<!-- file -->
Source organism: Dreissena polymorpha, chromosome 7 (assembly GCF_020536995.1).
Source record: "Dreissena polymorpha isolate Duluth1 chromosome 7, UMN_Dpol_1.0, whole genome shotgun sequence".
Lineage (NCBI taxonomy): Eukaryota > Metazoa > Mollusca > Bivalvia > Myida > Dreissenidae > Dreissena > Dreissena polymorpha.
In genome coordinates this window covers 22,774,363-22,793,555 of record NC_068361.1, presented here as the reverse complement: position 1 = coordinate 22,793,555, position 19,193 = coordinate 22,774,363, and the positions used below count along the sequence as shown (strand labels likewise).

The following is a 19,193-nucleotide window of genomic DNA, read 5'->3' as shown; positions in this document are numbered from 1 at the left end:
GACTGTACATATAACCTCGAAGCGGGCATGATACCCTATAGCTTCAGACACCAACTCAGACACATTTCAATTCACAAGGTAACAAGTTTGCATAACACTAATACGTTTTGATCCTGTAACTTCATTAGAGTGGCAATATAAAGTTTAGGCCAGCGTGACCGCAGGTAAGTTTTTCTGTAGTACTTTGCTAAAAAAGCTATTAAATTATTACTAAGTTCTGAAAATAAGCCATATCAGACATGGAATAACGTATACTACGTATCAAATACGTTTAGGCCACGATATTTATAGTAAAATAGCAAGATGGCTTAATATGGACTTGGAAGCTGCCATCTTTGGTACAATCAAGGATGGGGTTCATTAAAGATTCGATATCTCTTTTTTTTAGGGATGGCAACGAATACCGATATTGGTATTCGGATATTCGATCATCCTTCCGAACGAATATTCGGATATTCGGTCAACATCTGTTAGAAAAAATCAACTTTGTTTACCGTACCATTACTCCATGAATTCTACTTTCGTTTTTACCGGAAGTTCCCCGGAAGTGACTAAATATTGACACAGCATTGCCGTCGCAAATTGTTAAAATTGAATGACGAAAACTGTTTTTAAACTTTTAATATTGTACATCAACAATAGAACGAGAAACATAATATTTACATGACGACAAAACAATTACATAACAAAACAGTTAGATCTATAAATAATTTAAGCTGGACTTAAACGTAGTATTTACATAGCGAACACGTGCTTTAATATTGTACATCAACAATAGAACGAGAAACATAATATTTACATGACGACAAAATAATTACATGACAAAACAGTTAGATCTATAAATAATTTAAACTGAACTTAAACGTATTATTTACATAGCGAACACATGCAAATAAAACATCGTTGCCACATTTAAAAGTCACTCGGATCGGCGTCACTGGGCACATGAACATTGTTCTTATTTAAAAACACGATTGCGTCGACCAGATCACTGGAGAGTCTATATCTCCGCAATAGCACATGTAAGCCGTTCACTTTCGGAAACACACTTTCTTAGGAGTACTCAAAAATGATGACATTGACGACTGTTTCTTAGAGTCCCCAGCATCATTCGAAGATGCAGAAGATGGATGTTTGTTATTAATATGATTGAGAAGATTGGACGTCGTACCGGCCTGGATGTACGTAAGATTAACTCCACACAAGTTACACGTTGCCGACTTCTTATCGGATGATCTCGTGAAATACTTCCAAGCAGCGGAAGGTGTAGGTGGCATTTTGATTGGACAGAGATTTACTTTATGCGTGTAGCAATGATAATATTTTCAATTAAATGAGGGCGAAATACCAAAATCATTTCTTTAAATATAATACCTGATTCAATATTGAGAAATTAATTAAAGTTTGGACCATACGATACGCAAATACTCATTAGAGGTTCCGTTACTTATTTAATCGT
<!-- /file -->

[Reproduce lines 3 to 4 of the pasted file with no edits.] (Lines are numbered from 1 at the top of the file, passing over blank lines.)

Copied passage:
Lineage (NCBI taxonomy): Eukaryota > Metazoa > Mollusca > Bivalvia > Myida > Dreissenidae > Dreissena > Dreissena polymorpha.
In genome coordinates this window covers 22,774,363-22,793,555 of record NC_068361.1, presented here as the reverse complement: position 1 = coordinate 22,793,555, position 19,193 = coordinate 22,774,363, and the positions used below count along the sequence as shown (strand labels likewise).